2. Tu Hi Hai
Singer ~ Arijit Singh, Backing Vocals ~ Joell Mukherjii

The next song is yet another fresh song. Amit’s composition is one of the cutest things I’ve heard this year, and that cuteness is alleviated thanks to Arijit’s feathery voice. The mukhda instantly grabbed my attention and pulled me into the song, and it won’t take time for anyone to love this song. The hookline falls into the category of hooklines which I love — the ones that don’t proclaim themselves as the rulers of the world. It blends into the mukhda and you hardly notice when it’s over. Also, after Arijit sings “Tu hi hai“, I felt like doing the Shammi Kapoor Shimmy, for some reason — maybe there’s some retro touch hidden somewhere in the song! The hookline is followed by a nice line that goes “Door yeh kaun hai..” That right there, is my favourite part of the whole song. The antara takes the tune of the mukhda itself, and that is Trivedi’s usual style, and I loved it especially in this song, because the tune is so good, that it deserves a double repeat. As a conclusion, Trivedi adds a nice little stanza that goes “Mere sheron mein yeh kaun hai” which goes on to even ask who is in his diary, guitar, balloons and whatnot. The entire composition style reminded me of Shankar-Ehsaan-Loy’s ‘Kuch Toh Hua Hai’ (Kal Ho Naa Ho) — NOT ANKIT TIWARI’S ‘KUCH TOH HUA HAI’ FROM ‘SINGHAM RETURNS’ PLEASE!! The freshness is quite similar to the freshness to the freshness of that song, and it just shows you how ahead of their time Shankar-Ehsaan-Loy were at that time. Amit’s arrangements are perfect. Breezy acoustic guitars (Joell Mukherjii) coupled with nice drum beats make for a nice and soothing arrangement. The guitars, as they start the song off, reminded me of another Shankar-Ehsaan-Loy song ‘Dil Kya Kare’ (Salaam-E-Ishq)! The interludes are well embellished with Tapas Roy’s wonderful mandolins. But the star of the arrangements is the vintage spoon-on-a-glass chink sound, and Amit has really overdone himself by using that in such a wonderful manner here. Backing vocals (Joell Mukherjii) in the mukhda constitute the chorus going “Oooohh oooohh” in a wonderful harmony. Sony Music, however, doesn’t reveal the musician credits until the song promos are released, so I can’t really speak about the musicians and backing vocalists. 😦 Arijit’s vocals are the perfect match for this cite composition, and he renders it with ease, and the right amount of cuteness. Kausar’s lyrics are wonderful, a bit in the Gulzar style of writing. Very cute!! Signature Amit Trivedi meets Shankar-Ehsaan-Loy! #5StarHotelSong!!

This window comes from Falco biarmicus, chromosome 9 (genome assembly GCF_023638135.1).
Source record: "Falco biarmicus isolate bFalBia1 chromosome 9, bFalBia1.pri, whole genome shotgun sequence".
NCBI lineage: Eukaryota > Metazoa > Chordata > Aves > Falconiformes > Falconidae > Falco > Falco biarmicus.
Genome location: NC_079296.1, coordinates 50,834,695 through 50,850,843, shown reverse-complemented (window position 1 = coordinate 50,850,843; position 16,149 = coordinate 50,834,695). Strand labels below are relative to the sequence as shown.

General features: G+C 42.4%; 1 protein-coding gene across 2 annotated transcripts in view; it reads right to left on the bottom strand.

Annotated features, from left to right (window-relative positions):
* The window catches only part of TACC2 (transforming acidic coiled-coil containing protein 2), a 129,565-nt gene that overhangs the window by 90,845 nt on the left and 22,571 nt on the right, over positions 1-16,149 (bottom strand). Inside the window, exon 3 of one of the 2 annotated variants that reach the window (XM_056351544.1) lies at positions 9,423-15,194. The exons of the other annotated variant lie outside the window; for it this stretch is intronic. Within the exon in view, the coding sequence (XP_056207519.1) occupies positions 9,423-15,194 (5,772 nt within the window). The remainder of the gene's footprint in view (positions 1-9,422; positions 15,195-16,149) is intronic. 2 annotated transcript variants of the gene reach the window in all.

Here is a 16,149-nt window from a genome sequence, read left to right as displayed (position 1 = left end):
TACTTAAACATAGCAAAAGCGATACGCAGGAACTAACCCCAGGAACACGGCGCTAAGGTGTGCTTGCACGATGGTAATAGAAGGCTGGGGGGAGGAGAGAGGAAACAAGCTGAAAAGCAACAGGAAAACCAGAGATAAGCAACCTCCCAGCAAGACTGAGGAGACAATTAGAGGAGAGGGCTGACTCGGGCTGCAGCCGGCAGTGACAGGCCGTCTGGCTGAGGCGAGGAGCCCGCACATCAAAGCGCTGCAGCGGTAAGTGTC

3. Taarefon Se
Singers ~ Arijit Singh

{Looks like Sony Music has misspelled ‘Taareefon’ 😅}